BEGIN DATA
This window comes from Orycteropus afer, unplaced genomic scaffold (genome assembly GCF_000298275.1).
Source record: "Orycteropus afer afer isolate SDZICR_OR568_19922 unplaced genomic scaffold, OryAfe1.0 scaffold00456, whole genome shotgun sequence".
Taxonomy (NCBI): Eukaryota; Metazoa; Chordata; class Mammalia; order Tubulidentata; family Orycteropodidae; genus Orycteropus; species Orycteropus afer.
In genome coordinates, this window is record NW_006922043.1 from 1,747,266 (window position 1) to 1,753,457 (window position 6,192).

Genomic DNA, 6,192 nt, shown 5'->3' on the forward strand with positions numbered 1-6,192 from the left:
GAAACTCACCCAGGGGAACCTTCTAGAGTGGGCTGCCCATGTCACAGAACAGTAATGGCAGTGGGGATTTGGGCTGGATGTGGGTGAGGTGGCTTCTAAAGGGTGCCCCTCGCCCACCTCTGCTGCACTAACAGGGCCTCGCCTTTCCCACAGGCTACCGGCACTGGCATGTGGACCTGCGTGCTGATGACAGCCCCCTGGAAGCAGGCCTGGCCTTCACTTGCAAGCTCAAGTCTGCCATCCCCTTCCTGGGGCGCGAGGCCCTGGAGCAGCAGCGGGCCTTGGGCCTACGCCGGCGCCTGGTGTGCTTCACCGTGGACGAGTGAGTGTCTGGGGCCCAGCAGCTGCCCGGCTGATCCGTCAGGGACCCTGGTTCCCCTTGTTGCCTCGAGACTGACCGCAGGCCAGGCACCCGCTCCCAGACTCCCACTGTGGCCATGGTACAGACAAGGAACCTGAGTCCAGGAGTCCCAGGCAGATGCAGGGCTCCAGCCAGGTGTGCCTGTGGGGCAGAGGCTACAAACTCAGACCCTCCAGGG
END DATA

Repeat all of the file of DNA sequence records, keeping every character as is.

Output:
This window comes from Orycteropus afer, unplaced genomic scaffold (genome assembly GCF_000298275.1).
Source record: "Orycteropus afer afer isolate SDZICR_OR568_19922 unplaced genomic scaffold, OryAfe1.0 scaffold00456, whole genome shotgun sequence".
Taxonomy (NCBI): Eukaryota; Metazoa; Chordata; class Mammalia; order Tubulidentata; family Orycteropodidae; genus Orycteropus; species Orycteropus afer.
In genome coordinates, this window is record NW_006922043.1 from 1,747,266 (window position 1) to 1,753,457 (window position 6,192).

Genomic DNA, 6,192 nt, shown 5'->3' on the forward strand with positions numbered 1-6,192 from the left:
GAAACTCACCCAGGGGAACCTTCTAGAGTGGGCTGCCCATGTCACAGAACAGTAATGGCAGTGGGGATTTGGGCTGGATGTGGGTGAGGTGGCTTCTAAAGGGTGCCCCTCGCCCACCTCTGCTGCACTAACAGGGCCTCGCCTTTCCCACAGGCTACCGGCACTGGCATGTGGACCTGCGTGCTGATGACAGCCCCCTGGAAGCAGGCCTGGCCTTCACTTGCAAGCTCAAGTCTGCCATCCCCTTCCTGGGGCGCGAGGCCCTGGAGCAGCAGCGGGCCTTGGGCCTACGCCGGCGCCTGGTGTGCTTCACCGTGGACGAGTGAGTGTCTGGGGCCCAGCAGCTGCCCGGCTGATCCGTCAGGGACCCTGGTTCCCCTTGTTGCCTCGAGACTGACCGCAGGCCAGGCACCCGCTCCCAGACTCCCACTGTGGCCATGGTACAGACAAGGAACCTGAGTCCAGGAGTCCCAGGCAGATGCAGGGCTCCAGCCAGGTGTGCCTGTGGGGCAGAGGCTACAAACTCAGACCCTCCAGGG